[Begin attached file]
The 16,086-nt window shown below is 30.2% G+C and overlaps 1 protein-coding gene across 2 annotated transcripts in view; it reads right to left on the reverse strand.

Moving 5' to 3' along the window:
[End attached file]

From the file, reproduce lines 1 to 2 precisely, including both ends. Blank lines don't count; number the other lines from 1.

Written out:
The 16,086-nt window shown below is 30.2% G+C and overlaps 1 protein-coding gene across 2 annotated transcripts in view; it reads right to left on the reverse strand.

Moving 5' to 3' along the window: